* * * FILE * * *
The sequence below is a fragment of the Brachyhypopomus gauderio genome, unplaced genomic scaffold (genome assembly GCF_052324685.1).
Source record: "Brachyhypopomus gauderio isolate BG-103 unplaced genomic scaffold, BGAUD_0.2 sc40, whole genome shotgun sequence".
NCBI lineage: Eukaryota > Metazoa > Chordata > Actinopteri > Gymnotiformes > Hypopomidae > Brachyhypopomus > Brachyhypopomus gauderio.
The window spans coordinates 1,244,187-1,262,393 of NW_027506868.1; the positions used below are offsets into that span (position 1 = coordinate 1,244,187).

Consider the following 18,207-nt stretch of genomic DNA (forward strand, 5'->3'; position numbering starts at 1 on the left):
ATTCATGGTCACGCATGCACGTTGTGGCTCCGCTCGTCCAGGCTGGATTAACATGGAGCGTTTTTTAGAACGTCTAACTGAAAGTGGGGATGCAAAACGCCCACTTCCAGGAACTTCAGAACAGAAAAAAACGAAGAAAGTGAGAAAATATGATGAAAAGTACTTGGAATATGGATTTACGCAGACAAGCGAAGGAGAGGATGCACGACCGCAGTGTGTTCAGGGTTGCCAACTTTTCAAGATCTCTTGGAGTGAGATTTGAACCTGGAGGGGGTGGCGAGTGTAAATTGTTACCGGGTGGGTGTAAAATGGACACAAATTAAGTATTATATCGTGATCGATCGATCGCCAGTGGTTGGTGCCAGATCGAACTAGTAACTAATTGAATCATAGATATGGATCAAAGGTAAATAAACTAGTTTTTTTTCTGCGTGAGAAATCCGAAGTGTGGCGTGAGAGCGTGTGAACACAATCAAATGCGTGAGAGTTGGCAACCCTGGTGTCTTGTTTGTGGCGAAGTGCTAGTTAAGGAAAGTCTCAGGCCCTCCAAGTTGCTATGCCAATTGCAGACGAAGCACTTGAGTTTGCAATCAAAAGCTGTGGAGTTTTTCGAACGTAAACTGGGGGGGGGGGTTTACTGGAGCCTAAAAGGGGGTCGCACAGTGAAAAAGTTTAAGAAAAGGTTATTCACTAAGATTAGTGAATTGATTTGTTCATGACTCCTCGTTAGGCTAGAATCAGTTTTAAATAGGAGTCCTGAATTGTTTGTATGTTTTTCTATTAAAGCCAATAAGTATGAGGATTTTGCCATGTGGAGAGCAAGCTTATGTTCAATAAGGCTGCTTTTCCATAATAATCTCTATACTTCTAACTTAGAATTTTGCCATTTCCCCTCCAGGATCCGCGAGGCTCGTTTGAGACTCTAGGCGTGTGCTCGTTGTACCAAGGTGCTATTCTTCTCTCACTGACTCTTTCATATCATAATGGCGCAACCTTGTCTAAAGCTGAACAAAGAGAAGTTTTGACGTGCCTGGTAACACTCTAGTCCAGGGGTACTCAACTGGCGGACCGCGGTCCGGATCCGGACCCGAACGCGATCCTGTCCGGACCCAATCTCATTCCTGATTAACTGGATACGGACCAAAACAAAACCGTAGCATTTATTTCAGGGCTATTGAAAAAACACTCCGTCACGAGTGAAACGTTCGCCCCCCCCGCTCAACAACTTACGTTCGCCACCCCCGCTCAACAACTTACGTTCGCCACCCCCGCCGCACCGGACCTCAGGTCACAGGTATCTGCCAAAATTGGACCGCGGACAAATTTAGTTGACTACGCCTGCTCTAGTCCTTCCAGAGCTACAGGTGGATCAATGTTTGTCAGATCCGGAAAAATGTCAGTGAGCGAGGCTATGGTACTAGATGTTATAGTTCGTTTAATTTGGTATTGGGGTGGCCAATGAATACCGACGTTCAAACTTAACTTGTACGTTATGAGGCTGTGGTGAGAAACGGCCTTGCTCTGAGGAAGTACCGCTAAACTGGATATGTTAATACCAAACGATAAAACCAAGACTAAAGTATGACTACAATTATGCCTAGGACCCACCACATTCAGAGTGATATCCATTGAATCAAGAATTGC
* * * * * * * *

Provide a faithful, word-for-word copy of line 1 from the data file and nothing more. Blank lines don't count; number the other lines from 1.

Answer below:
The sequence below is a fragment of the Brachyhypopomus gauderio genome, unplaced genomic scaffold (genome assembly GCF_052324685.1).